4. Toyota has a famous fuel cell SUV prototype, but it certainly is interesting that we don’t hear much about pickup trucks in regard to hydrogen fuel cells. The V8 engine has a reputation of producing tremendous amounts of torque where it is also typically a gas guzzler. I wonder how the best fuel cell equipped truck will compare torque wise against a V8 gasoline engine? One way to get the car companies to produce fuel cell vehicles is to tax the internal combustion engine based on carbon emissions, but I doubt there is enough political will to do that. We continue to hear that fuel cell vehicles are coming, that they are just around the corner. As long as battery electric vehicles and hybrids are cheaper than fuel cell vehicles though, I don’t see fuel cell vehicles making significant inroads. I am optimistic that people want clean transportation, but the auto makers have to get serious about bringing the cost down where I very much doubt in a climate of raise the fuel efficiency requirements that the automakers are compelled enough to commercialize hydrogen vehicles. Gasoline and diesel are too cheap, especially with the discovery of large reserves in the U.S.

  5. “As long as battery electric vehicles and hybrids are cheaper than fuel cell vehicles though…..”

    Mass produced fuel cell: $47 per kw ($3760 for a 80kw pack)
    Small battery pack: ~$1200
    Hydrogen tank: ~$3000

    Remove the $12,000 battery pack from a Nissan leaf and replace it with a mass produced fuel cell, buffer battery pack, and hydrogen tank, and the price actually drops by ~$4000.

    Unfortunately, that is still ~$8000 more than a Prius.

  6. references for above:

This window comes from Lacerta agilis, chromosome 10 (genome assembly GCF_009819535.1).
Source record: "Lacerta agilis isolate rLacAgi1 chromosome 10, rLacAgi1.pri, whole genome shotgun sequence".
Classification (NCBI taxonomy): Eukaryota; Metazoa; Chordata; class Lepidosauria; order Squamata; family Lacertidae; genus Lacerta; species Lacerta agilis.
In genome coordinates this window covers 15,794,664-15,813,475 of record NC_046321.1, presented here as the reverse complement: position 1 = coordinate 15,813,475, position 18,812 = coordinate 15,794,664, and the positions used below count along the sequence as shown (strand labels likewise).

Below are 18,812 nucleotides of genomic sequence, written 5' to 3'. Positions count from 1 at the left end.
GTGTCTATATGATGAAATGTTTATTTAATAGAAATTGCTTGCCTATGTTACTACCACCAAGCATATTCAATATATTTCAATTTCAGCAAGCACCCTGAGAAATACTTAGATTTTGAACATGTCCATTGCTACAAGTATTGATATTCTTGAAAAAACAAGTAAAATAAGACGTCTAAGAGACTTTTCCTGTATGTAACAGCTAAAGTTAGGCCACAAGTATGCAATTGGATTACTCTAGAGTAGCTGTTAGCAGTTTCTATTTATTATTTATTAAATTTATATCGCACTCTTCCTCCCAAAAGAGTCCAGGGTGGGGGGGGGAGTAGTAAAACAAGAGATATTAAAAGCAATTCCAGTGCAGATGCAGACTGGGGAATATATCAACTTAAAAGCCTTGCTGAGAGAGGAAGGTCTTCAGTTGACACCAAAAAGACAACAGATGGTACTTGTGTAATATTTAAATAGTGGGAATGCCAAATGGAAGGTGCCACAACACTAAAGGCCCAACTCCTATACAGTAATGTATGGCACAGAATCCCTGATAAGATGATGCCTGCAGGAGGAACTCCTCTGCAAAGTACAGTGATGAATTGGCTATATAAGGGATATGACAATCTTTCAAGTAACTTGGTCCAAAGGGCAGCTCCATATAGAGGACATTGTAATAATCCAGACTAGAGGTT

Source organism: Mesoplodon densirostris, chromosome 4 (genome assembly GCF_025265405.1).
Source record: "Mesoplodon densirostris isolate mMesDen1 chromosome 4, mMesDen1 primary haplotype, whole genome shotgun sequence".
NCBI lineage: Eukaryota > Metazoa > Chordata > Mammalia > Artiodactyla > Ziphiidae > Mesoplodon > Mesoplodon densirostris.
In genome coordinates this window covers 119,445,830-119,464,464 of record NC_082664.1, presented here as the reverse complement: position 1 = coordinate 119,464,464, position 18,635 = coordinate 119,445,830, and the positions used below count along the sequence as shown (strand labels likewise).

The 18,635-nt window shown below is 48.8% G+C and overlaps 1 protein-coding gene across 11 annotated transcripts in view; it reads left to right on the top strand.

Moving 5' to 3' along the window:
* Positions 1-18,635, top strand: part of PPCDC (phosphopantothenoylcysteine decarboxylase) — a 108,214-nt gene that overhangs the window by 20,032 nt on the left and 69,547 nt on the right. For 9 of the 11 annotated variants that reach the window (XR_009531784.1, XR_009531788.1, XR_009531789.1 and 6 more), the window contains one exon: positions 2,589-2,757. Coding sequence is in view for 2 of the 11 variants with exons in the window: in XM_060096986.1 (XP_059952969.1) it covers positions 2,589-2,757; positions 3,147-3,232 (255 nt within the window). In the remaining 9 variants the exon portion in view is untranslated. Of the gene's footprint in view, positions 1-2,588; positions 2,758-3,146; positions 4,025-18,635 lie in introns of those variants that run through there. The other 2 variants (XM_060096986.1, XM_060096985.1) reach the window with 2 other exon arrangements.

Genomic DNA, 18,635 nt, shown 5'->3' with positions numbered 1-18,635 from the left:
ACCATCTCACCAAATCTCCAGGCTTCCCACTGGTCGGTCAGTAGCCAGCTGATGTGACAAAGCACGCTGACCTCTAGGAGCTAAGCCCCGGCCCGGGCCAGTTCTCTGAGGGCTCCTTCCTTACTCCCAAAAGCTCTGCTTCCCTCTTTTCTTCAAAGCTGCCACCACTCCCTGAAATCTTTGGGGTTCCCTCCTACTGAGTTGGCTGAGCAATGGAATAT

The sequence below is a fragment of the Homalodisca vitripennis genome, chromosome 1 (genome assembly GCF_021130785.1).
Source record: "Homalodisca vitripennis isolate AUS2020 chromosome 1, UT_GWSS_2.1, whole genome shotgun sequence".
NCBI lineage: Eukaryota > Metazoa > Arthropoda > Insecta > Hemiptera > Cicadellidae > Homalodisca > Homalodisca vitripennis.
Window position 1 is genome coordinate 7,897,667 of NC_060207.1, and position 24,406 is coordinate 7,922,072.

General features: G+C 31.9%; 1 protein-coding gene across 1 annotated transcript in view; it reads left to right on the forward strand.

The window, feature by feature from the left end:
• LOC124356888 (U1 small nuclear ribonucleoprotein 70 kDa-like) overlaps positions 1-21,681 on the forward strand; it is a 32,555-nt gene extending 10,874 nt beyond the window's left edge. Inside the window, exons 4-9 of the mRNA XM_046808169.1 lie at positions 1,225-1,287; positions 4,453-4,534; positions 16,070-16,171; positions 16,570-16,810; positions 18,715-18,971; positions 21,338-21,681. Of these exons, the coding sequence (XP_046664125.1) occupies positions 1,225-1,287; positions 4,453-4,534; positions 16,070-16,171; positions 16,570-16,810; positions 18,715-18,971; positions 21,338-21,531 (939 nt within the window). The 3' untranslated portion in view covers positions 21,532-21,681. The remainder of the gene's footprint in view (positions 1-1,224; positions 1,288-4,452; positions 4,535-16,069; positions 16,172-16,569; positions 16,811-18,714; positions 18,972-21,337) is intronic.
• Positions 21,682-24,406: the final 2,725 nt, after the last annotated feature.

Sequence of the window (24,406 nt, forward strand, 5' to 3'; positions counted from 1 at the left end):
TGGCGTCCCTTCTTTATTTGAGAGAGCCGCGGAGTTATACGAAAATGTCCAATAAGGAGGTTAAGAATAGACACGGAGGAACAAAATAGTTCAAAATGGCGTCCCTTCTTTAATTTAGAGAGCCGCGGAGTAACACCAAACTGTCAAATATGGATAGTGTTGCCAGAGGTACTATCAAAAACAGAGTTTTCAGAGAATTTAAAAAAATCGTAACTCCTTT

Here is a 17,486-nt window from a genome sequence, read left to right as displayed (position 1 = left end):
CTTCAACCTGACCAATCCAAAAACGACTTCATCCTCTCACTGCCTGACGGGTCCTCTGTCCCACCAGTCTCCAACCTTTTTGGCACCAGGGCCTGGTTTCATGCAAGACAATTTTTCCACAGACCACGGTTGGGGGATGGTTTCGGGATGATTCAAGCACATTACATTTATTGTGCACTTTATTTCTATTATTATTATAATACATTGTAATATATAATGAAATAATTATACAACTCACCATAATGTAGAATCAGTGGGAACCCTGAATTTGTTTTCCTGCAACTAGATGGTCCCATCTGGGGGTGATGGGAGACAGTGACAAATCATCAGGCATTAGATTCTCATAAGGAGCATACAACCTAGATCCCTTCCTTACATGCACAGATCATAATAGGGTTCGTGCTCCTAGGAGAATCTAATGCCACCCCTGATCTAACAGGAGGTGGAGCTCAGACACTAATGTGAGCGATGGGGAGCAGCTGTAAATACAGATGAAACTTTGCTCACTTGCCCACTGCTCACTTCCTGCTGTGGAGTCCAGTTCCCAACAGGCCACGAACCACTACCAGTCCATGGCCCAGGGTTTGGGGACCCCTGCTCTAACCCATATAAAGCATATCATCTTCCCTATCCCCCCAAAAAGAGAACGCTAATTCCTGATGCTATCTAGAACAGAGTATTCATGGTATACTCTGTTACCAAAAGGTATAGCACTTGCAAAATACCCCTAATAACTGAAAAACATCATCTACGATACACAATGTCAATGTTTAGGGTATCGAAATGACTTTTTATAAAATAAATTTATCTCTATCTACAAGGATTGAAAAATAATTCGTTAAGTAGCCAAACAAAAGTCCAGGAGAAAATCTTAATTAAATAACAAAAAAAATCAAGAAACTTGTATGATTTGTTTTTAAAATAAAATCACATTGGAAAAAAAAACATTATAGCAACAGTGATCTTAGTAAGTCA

http://www.hydrogen.energy.gov/pdfs/12020_fuel_cell_system_cost_2012.pdf

    http://www.sciencedirect.com/science/article/pii/S0360319910023050

  7. All good points.

    Part of the equation as I see it is what other vehicles will a particular model of fuel cell vehicle compete against? For instance the 2013 Model S Tesla car will have a base price of about $59,900 before federal rebates.

    http://www.teslamotors.com/blog/2013-model-s-price-increase

    Also, thanks for sending the other links in which I find encouragement.

    For instance in the .gov pdf file under table 2 it says the price in 2007 for an 80kw fuel cell was $94/kw and just 3 years later it was $51/kw and in 2012 it was $47/kw which is exactly 1/2 the price. If the prices keep coming down at this rate then fuel cell vehicle will be competitive with many lines of battery electric and even mid-priced gasoline-electric hybrids soon.

    I do believe, however, that it will take a while for the price of fuel cell vehicles to be competitive with lower end priced vehicles. And I know that many people will be frustrated about this. In fact, I want my $10,000 fuel cell vehicle yesterday. :)

  8. “Part of the equation as I see it is what other vehicles will a particular model of fuel cell vehicle compete against? For instance the 2013 Model S Tesla car will have a base price of about $59,900 before federal rebates.”

    Yes, I believe that fuel cell powered Mercedes luxury cars will be easier to sell at first than fuel cell “econoboxes.”

    And, I believe that, (going back to your original point) the same applies to fuel cell powered full size pickup trucks, vans, and boat/horse pulling SUVs.